It did occur to me that cycling’s domination by Team GB appeared out of character, bizarre even. And I’ve just learnt why. The Beeb give an excellent narrative of how the nation emerged to take over the sport through a decade of effort. It’s a lesson for anyone trying to break away from apparent random sales success, or turnaround performance from the lack of it. Whether sales individual or team leader, there are some marvellous insights into how to create sustainable results.
I particularly liked the strive to avoid “alpinism”. A great turn of phrase to mean that each accomplishment must leave behind a trail and ropes, so that the system/methods can be followed and improved upon (from the delicious example of Chris Boardman’s terrific, yet one-off, 1992 Barcelona Gold).
Here’s the heart of the vibe, as explained by the initial protagonist, Peter Keen, downbeat after a seemingly superb 2000 Sydney Olympic medal haul…
“We had some good results but we couldn’t really argue there was a system in place or that we had developed a culture.
In fact, it wasn’t until late 2001 that the penny dropped. I needed to clear out riders and coaches who weren’t obsessed with winning.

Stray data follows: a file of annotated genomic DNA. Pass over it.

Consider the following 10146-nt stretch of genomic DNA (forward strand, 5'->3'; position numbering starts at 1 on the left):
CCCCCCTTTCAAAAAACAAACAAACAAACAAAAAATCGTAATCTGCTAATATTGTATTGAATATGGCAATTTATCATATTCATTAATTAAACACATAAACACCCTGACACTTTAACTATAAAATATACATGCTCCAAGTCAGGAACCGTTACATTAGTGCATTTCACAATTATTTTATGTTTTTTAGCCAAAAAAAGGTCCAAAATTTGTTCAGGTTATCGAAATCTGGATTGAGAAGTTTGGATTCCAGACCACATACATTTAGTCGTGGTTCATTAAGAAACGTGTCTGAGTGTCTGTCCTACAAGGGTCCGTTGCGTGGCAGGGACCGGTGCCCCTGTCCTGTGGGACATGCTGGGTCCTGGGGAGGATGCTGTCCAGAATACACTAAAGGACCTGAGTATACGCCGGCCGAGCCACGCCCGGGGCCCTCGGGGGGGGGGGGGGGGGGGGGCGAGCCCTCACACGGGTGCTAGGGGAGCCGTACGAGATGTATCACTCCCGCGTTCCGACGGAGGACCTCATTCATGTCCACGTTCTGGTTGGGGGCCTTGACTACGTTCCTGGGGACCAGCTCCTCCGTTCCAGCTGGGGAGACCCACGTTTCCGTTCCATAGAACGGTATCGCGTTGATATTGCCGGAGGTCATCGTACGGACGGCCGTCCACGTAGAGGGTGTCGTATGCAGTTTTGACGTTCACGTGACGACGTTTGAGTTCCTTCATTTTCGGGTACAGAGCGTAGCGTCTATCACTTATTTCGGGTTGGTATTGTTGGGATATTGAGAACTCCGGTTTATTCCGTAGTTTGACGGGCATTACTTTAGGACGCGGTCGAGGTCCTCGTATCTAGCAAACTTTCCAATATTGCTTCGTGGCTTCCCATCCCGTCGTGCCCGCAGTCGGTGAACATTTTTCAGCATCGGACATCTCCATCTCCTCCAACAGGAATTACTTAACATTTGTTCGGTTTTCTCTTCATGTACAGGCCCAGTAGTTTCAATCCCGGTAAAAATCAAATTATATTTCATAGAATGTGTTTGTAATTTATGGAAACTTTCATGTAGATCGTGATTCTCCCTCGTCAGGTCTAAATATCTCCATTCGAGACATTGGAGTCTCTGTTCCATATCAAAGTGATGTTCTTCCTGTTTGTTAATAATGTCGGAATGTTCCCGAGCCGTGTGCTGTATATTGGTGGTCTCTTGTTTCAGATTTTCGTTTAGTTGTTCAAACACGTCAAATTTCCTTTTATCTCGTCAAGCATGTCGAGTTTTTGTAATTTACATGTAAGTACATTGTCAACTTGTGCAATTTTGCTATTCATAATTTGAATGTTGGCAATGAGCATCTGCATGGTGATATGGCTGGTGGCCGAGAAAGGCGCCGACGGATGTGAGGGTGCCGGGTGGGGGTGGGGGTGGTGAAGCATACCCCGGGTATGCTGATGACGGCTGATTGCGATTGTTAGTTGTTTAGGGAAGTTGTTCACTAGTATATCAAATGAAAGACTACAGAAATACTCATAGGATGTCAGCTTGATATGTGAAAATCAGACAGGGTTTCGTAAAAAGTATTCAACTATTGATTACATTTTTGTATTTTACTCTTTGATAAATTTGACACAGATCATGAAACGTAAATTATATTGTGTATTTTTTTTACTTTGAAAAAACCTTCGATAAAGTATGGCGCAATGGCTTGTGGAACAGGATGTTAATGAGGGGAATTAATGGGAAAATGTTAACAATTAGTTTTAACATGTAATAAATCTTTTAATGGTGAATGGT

It was a very hard thing to do and a lot of people found the process incredibly emotional. It was our year zero.”
As aspirant pedal-medal eyes around the world looked enviously on the emerging British achievements, current team boss, Dave Brailsford, gave further insight. Three parts of the plan stand out.
Firstly, he visited Beijing an incredible nine times before the games. One purpose was to build friendships with those due to organise everything. This helped him get first dibs on which ‘pen’ Team GB would get (the team space inside the velodrome). He was determined to grab the best one. Awesome preparation to “leave no stone unturned”.
Secondly, he doesn’t talk about medal-targets. The team don’t set them. Instead, they set process targets. This is a real game-changing idea for sales teams. You know you want to win Gold, yet the end isn’t the focus. It’s how you strive to get there that requires management and focus.
Finally, on the eve of the event, he held a team meeting. He must have needed a large room, as the GB team have many more support staff than anyone else. He asked the question, “is there anything we could have done over the past four years which we have not?” Everyone said ‘no’, so the call was “let’s go racing”.